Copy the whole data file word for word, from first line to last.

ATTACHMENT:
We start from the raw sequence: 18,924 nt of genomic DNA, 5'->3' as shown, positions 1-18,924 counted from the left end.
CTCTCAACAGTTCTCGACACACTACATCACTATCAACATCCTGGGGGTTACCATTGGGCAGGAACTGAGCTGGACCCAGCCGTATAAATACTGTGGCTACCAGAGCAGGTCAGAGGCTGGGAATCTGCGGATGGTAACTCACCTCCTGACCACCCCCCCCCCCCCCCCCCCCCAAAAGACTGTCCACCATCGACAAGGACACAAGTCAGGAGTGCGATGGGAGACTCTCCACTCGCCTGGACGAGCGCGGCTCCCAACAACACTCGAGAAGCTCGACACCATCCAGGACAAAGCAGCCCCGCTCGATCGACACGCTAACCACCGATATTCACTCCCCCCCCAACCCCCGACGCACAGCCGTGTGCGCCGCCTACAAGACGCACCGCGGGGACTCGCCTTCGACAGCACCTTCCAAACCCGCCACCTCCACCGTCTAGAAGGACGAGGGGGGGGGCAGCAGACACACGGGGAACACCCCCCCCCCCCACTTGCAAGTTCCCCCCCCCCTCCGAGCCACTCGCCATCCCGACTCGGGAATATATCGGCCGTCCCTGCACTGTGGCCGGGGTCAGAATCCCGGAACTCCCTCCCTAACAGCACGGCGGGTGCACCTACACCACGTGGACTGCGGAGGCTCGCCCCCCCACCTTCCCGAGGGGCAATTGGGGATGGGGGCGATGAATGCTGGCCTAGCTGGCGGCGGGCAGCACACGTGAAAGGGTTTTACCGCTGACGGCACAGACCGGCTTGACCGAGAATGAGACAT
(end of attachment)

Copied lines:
We start from the raw sequence: 18,924 nt of genomic DNA, 5'->3' as shown, positions 1-18,924 counted from the left end.
CTCTCAACAGTTCTCGACACACTACATCACTATCAACATCCTGGGGGTTACCATTGGGCAGGAACTGAGCTGGACCCAGCCGTATAAATACTGTGGCTACCAGAGCAGGTCAGAGGCTGGGAATCTGCGGATGGTAACTCACCTCCTGACCACCCCCCCCCCCCCCCCCCCCCAAAAGACTGTCCACCATCGACAAGGACACAAGTCAGGAGTGCGATGGGAGACTCTCCACTCGCCTGGACGAGCGCGGCTCCCAACAACACTCGAGAAGCTCGACACCATCCAGGACAAAGCAGCCCCGCTCGATCGACACGCTAACCACCGATATTCACTCCCCCCCCAACCCCCGACGCACAGCCGTGTGCGCCGCCTACAAGACGCACCGCGGGGACTCGCCTTCGACAGCACCTTCCAAACCCGCCACCTCCACCGTCTAGAAGGACGAGGGGGGGGGCAGCAGACACACGGGGAACACCCCCCCCCCCCACTTGCAAGTTCCCCCCCCCCTCCGAGCCACTCGCCATCCCGACTCGGGAATATATCGGCCGTCCCTGCACTGTGGCCGGGGTCAGAATCCCGGAACTCCCTCCCTAACAGCACGGCGGGTGCACCTACACCACGTGGACTGCGGAGGCTCGCCCCCCCACCTTCCCGAGGGGCAATTGGGGATGGGGGCGATGAATGCTGGCCTAGCTGGCGGCGGGCAGCACACGTGAAAGGGTTTTACCGCTGACGGCACAGACCGGCTTGACCGAGAATGAGACAT